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In the distant future, a now-elderly Bernard Quatermass investigates the disappearance of his granddaughter and a mysterious cult.
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Complete series cast summary:
John Mills ...  Prof. Bernard Quatermass 4 episodes, 1979
Simon MacCorkindale ...  Joe Kapp 4 episodes, 1979
Ralph Arliss ...  Kickalong 4 episodes, 1979
Paul Rosebury Paul Rosebury ...  Caraway 4 episodes, 1979
Jane Bertish Jane Bertish ...  Bee 4 episodes, 1979
Rebecca Saire ...  Hettie Carlson 3 episodes, 1979
Toyah Willcox ...  Sal 3 episodes, 1979
Tony Sibbald ...  Chuck Marshall 3 episodes, 1979
Barbara Kellerman ...  Clare Kapp 2 episodes, 1979
Brewster Mason ...  Gurov 2 episodes, 1979
Margaret Tyzack ...  Annie Morgan 2 episodes, 1979
Bruce Purchase ...  Tommy Roach 2 episodes, 1979
Annabelle Lanyon ...  Isabel 2 episodes, 1979
David Yip ...  Frank Chen 2 episodes, 1979
Neil Stacy Neil Stacy ...  Toby Gough 2 episodes, 1979
Brenda Fricker ...  Alison Thorpe 2 episodes, 1979
Elsie Randolph ...  Woman Minister 2 episodes, 1979
Larry Noble ...  Jack 2 episodes, 1979
Gretchen Franklin Gretchen Franklin ...  Edna 2 episodes, 1979
James Ottaway ...  Arthur 2 episodes, 1979
Clare Ruane Clare Ruane ...  Jane 2 episodes, 1979
Donald Eccles ...  Chisholm 2 episodes, 1979
Sophie Kind Sophie Kind ...  Kapp Child / ... 2 episodes, 1979
Joanna Joseph Joanna Joseph ...  Debbie, Kapp Child / ... 2 episodes, 1979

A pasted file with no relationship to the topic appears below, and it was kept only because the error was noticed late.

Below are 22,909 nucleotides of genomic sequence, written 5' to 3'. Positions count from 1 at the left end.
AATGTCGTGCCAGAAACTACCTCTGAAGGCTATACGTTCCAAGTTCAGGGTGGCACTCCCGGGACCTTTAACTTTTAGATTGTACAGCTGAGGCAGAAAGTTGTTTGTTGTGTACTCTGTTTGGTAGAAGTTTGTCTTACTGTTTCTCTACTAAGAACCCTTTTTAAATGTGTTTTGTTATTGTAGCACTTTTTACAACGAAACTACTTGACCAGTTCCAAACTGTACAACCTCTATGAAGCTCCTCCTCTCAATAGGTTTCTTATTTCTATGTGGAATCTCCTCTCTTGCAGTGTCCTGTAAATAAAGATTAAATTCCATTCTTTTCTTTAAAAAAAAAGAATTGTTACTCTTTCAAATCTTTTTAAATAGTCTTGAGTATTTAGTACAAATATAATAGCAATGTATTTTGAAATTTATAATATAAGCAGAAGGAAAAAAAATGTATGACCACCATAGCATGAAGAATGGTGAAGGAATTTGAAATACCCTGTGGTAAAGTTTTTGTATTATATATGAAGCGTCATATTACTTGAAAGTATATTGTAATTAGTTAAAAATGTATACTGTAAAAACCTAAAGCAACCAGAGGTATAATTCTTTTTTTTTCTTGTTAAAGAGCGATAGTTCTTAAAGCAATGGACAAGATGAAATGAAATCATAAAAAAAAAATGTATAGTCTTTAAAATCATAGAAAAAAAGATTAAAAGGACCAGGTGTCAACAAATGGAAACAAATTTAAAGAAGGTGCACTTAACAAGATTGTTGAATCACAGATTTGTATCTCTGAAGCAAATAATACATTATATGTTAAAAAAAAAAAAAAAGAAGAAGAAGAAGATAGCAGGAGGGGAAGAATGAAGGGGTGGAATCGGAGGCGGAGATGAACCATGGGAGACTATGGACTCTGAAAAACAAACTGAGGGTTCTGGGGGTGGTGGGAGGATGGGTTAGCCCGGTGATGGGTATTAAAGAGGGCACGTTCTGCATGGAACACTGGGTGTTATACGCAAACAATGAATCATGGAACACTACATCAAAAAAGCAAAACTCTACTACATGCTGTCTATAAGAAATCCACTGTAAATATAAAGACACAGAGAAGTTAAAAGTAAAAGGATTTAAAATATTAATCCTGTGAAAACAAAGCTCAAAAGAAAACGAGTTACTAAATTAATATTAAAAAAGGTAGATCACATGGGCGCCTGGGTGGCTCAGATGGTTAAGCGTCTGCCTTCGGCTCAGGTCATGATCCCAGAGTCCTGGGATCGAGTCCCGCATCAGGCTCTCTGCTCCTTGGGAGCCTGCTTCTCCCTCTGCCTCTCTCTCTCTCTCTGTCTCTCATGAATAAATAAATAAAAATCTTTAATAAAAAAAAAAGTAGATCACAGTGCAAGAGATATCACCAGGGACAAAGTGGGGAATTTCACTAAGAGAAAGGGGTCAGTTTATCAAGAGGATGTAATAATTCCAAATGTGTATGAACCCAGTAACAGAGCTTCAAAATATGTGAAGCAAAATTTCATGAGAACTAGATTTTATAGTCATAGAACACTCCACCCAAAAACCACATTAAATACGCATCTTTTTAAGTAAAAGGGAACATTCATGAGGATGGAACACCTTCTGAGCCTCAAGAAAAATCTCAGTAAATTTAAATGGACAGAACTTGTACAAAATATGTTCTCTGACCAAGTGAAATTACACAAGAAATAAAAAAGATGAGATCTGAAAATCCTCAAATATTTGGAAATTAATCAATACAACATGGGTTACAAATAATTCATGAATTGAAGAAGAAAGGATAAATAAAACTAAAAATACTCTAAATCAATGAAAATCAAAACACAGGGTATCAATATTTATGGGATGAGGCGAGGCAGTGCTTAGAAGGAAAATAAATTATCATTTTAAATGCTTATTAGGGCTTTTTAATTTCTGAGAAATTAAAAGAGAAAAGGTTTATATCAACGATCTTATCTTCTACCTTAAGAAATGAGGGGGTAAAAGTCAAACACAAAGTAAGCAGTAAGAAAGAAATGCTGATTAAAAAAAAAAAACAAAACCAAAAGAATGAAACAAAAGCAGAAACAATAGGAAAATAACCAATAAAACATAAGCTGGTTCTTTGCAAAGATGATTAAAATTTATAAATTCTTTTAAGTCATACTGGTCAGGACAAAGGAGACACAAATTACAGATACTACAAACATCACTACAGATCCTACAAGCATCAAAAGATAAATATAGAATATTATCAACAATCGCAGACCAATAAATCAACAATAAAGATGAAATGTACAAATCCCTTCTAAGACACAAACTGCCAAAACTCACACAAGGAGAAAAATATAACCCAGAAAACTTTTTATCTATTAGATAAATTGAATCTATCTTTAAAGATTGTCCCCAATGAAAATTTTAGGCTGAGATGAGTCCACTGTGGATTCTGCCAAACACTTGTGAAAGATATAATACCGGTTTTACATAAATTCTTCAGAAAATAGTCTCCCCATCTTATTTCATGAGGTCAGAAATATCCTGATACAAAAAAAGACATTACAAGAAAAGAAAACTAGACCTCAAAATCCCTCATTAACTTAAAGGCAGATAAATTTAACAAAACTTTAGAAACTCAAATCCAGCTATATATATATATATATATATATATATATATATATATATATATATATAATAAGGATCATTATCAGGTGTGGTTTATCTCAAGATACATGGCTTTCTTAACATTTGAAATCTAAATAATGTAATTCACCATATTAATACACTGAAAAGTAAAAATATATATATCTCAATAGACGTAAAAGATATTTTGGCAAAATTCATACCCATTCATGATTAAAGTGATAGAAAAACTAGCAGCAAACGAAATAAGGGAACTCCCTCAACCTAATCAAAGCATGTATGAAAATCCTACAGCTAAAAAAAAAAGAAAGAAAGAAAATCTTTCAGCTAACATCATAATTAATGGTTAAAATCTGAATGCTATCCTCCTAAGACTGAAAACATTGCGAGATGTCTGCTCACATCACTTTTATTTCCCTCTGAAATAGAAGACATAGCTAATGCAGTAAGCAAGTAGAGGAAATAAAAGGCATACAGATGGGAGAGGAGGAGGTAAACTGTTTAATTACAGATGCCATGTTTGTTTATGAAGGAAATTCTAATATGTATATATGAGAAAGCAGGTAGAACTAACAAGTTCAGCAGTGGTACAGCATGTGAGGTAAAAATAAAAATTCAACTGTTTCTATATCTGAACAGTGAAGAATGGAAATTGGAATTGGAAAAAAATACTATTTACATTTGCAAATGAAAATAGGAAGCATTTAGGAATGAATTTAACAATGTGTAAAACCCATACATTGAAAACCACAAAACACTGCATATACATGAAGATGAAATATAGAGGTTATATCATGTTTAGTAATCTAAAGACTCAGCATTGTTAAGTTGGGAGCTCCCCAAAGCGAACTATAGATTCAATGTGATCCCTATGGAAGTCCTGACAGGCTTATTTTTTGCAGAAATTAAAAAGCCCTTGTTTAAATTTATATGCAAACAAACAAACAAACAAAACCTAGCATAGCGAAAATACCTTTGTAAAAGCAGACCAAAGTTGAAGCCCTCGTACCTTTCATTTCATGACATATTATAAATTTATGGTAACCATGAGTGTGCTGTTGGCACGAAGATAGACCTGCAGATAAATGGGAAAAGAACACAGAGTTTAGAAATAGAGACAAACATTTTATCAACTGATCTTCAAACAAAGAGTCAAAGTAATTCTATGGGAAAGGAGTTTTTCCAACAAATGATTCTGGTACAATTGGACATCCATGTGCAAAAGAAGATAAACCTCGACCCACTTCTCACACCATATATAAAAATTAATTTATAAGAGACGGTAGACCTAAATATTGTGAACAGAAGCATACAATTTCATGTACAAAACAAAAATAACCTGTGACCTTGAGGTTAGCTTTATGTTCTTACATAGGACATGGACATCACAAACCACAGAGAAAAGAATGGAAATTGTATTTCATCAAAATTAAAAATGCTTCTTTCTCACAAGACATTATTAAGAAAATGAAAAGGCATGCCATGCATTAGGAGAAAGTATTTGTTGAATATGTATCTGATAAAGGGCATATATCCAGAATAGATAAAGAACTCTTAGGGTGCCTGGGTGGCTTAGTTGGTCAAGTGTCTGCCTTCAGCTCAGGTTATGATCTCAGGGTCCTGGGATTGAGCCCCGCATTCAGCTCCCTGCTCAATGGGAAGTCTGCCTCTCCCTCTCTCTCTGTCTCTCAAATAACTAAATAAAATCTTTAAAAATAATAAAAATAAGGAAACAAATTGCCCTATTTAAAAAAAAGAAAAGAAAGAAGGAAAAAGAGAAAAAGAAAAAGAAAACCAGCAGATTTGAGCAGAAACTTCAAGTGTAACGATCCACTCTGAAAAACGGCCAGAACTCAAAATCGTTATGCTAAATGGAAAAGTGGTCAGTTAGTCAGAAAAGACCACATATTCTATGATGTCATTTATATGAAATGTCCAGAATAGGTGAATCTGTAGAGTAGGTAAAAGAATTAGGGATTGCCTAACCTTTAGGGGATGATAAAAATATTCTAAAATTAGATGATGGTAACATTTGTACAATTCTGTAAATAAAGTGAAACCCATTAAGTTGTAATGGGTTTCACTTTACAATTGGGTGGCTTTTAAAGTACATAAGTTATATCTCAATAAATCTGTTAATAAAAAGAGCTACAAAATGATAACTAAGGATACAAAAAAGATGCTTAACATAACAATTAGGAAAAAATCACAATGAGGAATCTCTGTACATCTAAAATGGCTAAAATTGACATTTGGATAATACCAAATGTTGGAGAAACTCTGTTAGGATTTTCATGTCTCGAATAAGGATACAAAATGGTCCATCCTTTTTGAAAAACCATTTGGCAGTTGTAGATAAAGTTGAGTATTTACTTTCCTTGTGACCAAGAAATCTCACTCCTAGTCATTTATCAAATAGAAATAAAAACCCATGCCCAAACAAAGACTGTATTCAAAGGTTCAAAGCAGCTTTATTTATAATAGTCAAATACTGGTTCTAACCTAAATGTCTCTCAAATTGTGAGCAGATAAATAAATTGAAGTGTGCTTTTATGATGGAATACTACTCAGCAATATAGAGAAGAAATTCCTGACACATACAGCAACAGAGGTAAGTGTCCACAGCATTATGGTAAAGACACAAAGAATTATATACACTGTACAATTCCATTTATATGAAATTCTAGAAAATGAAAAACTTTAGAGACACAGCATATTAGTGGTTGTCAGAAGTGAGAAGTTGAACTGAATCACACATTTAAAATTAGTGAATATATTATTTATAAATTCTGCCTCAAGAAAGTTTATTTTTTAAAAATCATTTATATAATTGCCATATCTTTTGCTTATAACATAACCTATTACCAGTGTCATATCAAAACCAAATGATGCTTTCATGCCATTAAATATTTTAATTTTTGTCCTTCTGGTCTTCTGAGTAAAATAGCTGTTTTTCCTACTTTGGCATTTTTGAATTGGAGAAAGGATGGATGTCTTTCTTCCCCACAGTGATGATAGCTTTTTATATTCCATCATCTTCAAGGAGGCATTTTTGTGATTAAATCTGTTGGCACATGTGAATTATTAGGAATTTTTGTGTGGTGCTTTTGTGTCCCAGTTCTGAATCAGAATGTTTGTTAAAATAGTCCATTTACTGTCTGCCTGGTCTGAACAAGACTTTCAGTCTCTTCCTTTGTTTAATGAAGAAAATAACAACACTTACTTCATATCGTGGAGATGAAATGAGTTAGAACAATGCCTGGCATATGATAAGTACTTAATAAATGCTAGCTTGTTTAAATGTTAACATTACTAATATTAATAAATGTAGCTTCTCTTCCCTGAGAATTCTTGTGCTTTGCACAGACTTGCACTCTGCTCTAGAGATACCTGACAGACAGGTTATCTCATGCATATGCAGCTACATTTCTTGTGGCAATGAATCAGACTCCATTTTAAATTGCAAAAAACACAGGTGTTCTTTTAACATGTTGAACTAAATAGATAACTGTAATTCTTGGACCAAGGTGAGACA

Declan Mulholland Declan Mulholland ...  Security Guard 2 episodes, 1979
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In the near future, civilization has broken down to the barest fragment of recognizable life. Young people are forming gangs and dominating the wrecks of cities like London. But the strangest Earth children are the "Planet People", following plumb-bobs to sacred sites, waiting to be "taken up". Professor Quatermass (Sir John Mills), seeking his granddaughter, teams up with Joe Kapp (Simon MacCorkindale), who is trying to analyze strange signals from space using the last working pieces of electronic equipment. They find the "Planet People" at a nearby stone circle, a light appears, the signal appears, and the hippy children are gone. Russian plot? Nirvana? Or something altogether more sinister? Written by Gillian <gillian.richards@tafensw.edu.au>

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Did You Know?


Started life in 1973 as a BBC series called "Quatermass IV". It had been commissioned by Ronnie Marsh, and according to Nigel Kneale, the intended producer was Joe Waters. Some model test sequences of the space station were shot, but eventually, the project was abandoned by the BBC. ITV then picked it up a few years later and produced it in association with Euston Films. See more »

Alternate Versions

This has been made available in the United States in two versions. It was first released edited down to a 105 minute feature film under the title _Quatermass Conclusion, The (1979)_. In 2003 the complete program was released on home video under the title "Quatermass" (1978) with a listed running time of 240 minutes. See more »


Followed by The Quatermass Conclusion (1979) See more »

User Reviews

The end of Quatermass, from the man who sets his scares on slow-burn
3 March 2005 | by darkdayforanimeSee all my reviews

You have to hand it to Nigel Kneale.... Even after all these years, his works still have the power to leave you feeling just a bit disturbed. Not in the out and out conventions of most horror/sci-fi titles, but with the underlying neuroses and paranoias that afflict all societies, regardless of culture.